Summer School in Sardinia: A four star hotel with pool, all-inclusive food and wine, a private beach in the most fancy part of the whole island – sounds like some pretty good “holidays”. This assumption was not even close since it turned out to be one of the most intense weeks of my life. Don’t get me wrong – it was an amazing experience! I enjoyed every talk given by the board, which consisted of many outstanding scientists, and also sharing my experience with other PhD students from all over Europe. I even enjoyed the late poster sessions with a glass of wine! However, it was a very demanding week, both physically and mentally, and indeed, I needed almost two weeks to recover.
During the week I learned a lot more about immunology. But apart from the impact on my knowledge of the immune system, it made me wonder which impact this intense week of summer school might have had on my immune system. Here are just some of the factors which have already been described to have an influence:
Saturday, 3:30 am: my alarm clock rang. At this very moment I was not sure if the summer school was worth taking a flight at 6 am in the morning. I got up, had a shower and already on the way to the airport I had the feeling that I started into this week with a lack of sleep. I had anticipated that I would not have the opportunity to catch up on my sleep as the school progressed – and I was right!
Scientific studies in mouse and human on the impact of sleep deprivation are inconsistent, mainly because they differ largely in the methods used to disturb sleep. Furthermore, measurements are mostly done at a few time points, so that transient changes may not be detected. However, most studies are pointing towards an increase in leukocyte numbers in the blood after several nights of restricted sleep. Whereas B and T cell populations are mostly reported not to be altered by sleep, numbers of circulating monocytes and neutrophils are increased after prolonged wakefulness. In line, levels of pro-inflammatory cytokines, for example TNF and IL-6, were shown to be elevated. A recent publication in Nature investigated a potential molecular mechanism on how sleep fragmentation influences hematopoiesis. They discovered that sleep fragmentation inhibits the production of the hypothalamic neuropeptide hypocretin. Without its inhibitory effect on pre-neutrophils, there is an increase in neutrophil and monocyte maturation in the bone marrow. Consequently, sleep deprived mice exhibit higher numbers of these cell types in the circulation and also develop larger atherosclerotic lesions.
Taking all this together I think that my sleeping behavior negatively influenced my immune system. What I can definitely say is that I needed a whole day in bed after coming back home 🙂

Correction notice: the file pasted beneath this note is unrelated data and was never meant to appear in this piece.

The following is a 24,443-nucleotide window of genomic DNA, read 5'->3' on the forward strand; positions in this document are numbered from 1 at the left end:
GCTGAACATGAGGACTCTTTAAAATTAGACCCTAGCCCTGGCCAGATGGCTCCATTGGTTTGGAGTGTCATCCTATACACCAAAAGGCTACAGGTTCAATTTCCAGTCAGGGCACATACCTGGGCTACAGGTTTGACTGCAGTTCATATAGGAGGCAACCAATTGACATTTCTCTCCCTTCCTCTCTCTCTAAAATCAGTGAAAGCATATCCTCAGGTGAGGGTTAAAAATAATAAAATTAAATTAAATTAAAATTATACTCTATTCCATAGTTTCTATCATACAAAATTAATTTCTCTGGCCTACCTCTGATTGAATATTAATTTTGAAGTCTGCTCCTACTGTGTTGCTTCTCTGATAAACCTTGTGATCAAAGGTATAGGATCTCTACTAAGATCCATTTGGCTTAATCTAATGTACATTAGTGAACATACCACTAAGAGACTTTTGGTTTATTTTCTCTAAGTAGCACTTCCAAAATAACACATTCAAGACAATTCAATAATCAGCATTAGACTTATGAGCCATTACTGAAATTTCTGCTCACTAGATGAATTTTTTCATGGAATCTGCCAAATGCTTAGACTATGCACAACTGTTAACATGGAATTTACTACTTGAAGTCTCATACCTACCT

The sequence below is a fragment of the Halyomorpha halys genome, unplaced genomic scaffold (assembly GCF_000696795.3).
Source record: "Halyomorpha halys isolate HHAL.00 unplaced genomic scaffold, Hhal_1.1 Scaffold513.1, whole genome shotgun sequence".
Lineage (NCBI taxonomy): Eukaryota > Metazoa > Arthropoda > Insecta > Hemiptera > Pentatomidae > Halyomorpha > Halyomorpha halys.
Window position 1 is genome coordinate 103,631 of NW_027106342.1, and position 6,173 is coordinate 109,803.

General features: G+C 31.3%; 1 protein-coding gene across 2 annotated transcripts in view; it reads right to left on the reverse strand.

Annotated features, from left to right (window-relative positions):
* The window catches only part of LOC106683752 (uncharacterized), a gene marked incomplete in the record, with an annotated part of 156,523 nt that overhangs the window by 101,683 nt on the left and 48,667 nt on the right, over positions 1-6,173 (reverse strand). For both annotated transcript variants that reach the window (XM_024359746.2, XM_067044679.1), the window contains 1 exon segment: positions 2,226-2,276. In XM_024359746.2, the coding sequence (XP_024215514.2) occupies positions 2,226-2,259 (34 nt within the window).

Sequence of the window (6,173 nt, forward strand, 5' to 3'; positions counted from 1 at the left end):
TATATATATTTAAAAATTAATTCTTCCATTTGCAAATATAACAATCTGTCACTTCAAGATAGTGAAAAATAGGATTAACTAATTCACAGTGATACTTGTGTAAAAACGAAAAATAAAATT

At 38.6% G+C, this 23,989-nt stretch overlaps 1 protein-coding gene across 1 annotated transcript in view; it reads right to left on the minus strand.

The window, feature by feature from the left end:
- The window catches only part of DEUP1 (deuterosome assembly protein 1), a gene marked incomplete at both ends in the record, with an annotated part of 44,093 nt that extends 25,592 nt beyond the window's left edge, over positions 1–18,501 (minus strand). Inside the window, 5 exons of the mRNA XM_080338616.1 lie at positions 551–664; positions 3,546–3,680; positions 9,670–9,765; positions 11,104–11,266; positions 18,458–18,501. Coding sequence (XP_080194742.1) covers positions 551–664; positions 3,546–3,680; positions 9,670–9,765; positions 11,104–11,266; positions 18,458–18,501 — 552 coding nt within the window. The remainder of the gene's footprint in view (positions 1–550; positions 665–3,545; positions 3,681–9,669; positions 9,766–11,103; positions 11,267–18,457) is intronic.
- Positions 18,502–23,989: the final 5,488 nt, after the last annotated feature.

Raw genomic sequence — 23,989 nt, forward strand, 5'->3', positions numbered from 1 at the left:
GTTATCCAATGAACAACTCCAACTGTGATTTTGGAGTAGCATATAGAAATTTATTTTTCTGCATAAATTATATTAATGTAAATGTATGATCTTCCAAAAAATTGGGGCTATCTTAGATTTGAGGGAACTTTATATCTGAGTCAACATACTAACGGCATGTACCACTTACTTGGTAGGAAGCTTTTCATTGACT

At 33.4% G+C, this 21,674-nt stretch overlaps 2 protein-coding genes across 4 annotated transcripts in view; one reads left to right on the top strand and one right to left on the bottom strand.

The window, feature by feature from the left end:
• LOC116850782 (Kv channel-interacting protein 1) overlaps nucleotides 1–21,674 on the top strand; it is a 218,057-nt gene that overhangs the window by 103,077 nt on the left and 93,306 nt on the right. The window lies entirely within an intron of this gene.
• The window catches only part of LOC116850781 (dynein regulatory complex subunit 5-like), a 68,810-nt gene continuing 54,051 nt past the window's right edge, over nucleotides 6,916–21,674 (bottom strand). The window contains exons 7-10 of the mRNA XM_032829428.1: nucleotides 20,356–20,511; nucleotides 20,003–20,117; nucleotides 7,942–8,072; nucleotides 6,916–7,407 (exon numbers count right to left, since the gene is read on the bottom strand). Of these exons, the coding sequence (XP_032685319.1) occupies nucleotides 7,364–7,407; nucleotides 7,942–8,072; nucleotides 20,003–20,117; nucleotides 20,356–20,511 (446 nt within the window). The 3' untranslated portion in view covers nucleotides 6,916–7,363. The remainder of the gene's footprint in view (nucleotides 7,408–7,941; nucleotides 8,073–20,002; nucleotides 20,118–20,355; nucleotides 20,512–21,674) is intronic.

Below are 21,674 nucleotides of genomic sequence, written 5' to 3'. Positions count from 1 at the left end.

Although the nights were quite short I never skipped breakfast – it was just too good. Also, the lunch and dinner buffets were sumptuous! But as a lover of the Italian cuisine, I didn’t expect anything else. All these fruits and vegetables, the home-made pasta and fresh fish made it impossible not to enjoy every meal. And of course there was wine flowing every evening. The Mediterranean diet is famous for its benefits including heart and brain health and prevention of cancer and chronic diseases. Here, I will discuss two specific components of the diet and how they impact the immune system.
Plant and fish oils
N-3 polyunsaturated fatty acids (n-3 PUFAs) cannot be produced by the mammalian system, hence we rely on taking them up with food. The essential α-linolenic acid (ALA) is produced by plants and is therefore enriched in nuts and plant-based oils whereas fish oils contain both eicosapentaenoic acid (EPA) and docosahexaenoic acid (DHA). Enrichment of EPA and DHA in the plasma membrane of immune cells is associated with a decrease in the metabolism of the pro-inflammatory arachidonic acid and reduction of COX2 expression, leading to inhibition of the production of arachidonic acid-derived eicosanoids such as PGE2. Furthermore, many studies show an inhibitory effect of EPA and DHA on the production of TNF, IL-6 and IL-1β via regulation of NF-κB. There is evidence that DHA inhibits the dimerization and the recruitment of TLR4 into lipid rafts, which is essential for signal transduction. Moreover, DHA might restrain NF-κB activation via PPAR-γ. A study published in Immunity in 2013 could show that ω-3 FAs can suppress priming and activation of the NLRP3 inflammasome. Moreover they demonstrated beneficial effects of ω-3 FA on metabolic stress-induced inflammation and insulin resistance in a mouse model using high-fat diet.